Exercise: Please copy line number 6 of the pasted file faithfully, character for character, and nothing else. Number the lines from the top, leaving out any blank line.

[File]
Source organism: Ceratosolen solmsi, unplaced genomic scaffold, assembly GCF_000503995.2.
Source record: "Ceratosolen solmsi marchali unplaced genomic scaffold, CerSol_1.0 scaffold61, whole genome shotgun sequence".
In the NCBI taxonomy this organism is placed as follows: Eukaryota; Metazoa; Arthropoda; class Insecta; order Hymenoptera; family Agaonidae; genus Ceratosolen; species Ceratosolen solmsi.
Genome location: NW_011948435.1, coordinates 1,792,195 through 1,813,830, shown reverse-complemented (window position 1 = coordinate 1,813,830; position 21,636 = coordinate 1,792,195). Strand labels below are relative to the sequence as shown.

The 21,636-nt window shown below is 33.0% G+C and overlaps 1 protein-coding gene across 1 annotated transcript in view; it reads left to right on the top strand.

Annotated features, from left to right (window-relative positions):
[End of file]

Annotated features, from left to right (window-relative positions):